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ANALYSAS CORP. v. BOWLES

June 23, 1993

ANALYSAS CORP., Plaintiff,
v.
ERSKINE BOWLES,1 et al., Defendants.



The opinion of the court was delivered by: ROYCE C. LAMBERTH

 This case comes before the court on plaintiff's motion for a preliminary injunction and both parties' cross-motions for summary judgment. Upon consideration of the parties' memoranda, and for the reasons stated below, plaintiff's motion for summary judgment will be granted; defendants' motion for summary judgment will be denied. A permanent injunction will be entered; thus, plaintiff's motion for a preliminary injunction will be denied as moot.

 I. INTRODUCTION.

 Pursuant to the Small Business Act, Congress has authorized the Small Business Administration ("SBA") to determine which business enterprises are to be designated small business concerns within particular industries. SBA establishes a ceiling (typically a dollar figure representing a firm's average annual receipts ("AAR")) for defined industries each of which is referenced by a four-digit Standard Industrial Classification ("SIC") code; firms must fall below the industry's ceiling in order to qualify as small businesses for that particular SIC code. When government contracts are proffered to small businesses under the Section 8(a) program, the contracts are labeled with a given SIC code, thus authorizing all firms which have previously qualified for that code to compete. *fn2"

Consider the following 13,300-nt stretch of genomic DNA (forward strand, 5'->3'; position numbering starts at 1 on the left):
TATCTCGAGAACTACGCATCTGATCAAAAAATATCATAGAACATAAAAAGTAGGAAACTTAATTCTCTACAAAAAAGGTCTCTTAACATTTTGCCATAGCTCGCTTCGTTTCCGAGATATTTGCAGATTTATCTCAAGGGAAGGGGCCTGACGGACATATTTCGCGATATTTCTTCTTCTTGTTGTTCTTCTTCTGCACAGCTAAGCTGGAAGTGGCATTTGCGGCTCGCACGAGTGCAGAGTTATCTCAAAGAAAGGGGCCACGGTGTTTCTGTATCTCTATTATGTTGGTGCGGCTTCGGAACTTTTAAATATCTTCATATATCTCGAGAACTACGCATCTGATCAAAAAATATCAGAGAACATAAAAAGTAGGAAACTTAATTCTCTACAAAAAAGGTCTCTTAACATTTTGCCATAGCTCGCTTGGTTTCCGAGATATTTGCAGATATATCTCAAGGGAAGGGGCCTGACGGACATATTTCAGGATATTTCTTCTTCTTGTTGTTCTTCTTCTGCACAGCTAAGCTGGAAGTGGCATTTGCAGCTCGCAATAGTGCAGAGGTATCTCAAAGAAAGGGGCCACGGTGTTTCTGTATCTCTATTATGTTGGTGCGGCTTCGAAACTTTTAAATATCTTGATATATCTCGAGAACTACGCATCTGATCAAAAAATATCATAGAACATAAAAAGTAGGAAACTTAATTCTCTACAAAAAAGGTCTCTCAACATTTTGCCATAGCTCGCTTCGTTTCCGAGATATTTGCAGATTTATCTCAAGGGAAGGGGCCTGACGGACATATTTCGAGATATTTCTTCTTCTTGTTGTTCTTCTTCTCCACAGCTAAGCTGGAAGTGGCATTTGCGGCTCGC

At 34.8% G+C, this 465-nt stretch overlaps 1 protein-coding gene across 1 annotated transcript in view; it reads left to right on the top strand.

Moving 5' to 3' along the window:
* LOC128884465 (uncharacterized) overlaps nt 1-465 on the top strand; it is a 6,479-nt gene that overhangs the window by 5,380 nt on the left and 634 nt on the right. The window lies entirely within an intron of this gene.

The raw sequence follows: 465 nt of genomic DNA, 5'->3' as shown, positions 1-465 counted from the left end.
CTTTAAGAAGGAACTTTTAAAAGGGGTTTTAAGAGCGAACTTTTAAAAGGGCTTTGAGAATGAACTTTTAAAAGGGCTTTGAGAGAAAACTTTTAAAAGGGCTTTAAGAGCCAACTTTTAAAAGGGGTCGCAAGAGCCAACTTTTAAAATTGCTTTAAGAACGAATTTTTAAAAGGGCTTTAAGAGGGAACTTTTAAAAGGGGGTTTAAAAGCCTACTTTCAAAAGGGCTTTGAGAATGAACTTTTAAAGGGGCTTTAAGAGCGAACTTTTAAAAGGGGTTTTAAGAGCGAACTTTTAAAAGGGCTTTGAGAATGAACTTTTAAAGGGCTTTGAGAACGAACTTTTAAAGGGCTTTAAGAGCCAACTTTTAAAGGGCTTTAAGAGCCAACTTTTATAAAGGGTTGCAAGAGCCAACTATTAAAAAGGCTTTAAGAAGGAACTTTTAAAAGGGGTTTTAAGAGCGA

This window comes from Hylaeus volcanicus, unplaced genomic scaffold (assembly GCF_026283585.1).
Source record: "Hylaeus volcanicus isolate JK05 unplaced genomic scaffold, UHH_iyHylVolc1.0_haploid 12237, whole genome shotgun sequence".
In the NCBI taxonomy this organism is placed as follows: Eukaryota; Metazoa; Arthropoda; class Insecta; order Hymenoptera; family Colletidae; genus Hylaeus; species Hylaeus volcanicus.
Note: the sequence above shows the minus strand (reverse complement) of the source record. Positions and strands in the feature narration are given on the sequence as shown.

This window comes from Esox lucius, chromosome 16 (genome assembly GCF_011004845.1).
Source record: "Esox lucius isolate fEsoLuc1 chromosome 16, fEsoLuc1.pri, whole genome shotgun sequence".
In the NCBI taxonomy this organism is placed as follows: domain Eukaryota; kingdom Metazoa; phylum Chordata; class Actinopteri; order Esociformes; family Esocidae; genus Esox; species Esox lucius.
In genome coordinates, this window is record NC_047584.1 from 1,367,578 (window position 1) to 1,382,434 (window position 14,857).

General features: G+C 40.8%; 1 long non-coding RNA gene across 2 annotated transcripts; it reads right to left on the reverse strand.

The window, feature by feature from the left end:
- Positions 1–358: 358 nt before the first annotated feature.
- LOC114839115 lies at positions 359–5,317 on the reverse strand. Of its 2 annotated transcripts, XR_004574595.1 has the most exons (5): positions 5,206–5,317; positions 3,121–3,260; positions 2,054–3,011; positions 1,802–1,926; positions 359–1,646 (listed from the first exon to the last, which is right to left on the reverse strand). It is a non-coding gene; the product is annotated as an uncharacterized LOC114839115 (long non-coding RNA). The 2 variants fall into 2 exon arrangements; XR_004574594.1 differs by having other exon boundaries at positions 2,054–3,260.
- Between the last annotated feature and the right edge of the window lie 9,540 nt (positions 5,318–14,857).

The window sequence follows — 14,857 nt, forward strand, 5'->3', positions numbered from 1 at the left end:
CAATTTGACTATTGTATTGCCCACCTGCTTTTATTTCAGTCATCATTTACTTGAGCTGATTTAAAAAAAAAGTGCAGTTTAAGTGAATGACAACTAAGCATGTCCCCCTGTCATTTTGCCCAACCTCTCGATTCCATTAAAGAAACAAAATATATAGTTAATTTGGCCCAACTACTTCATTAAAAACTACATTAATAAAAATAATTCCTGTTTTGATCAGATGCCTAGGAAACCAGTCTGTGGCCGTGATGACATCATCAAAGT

If SBA determines that no size standard for a particular industry has been established, SBA regulations provide that SBA may issue a temporary size standard for that industry. 13 C.F.R. § 121.301(c). It is just such a standard that plaintiff here challenges.

 Thus, plaintiff seeks a declaratory judgment that SBA's interim final rule was contrary to law; as well as an injunction enjoining defendants from taking any action on solicitation DE-RPO5-930R22081 until it is resolicited using lawfully promulgated size standards. *fn4"

 II. ANALYSIS.5

 A. The Administrative Procedure Act Applies to SBA.

 This case requires that the court interpret and apply two regulations adopted by SBA. In the first regulation, SBA specifically adopts the requirements of the Administrative Procedure Act ("APA"):

 
SBA is governed as a matter of policy by the public participation provisions of the Administrative Procedure Act, 5 U.S.C. 553, notwithstanding the exemptions given by such section 553 for matters relating to agency management or personnel, or to public property, loans, grants, benefits, or contracts. Where, as provided by 5 U.S.C. 553, it is determined that such public participation procedures would be impracticable, unnecessary, or contrary to the public interest, a specific finding to this effect shall be published with the rules or regulations in question. Such exceptions from public participation procedures are not to be favored and will be used sparingly, as for example, in emergencies.. . .

 13 C.F.R. § 101.9 (emphasis added).

 In the second regulation, SBA delimits an example of what may constitute an "emergency:"

 
If no size standard for an industry has been established in the Part, then SBA, upon request, may issue a temporary size standard for the industry in question by publishing an interim emergency rule in the Federal Register with an opportunity for public comment in ...

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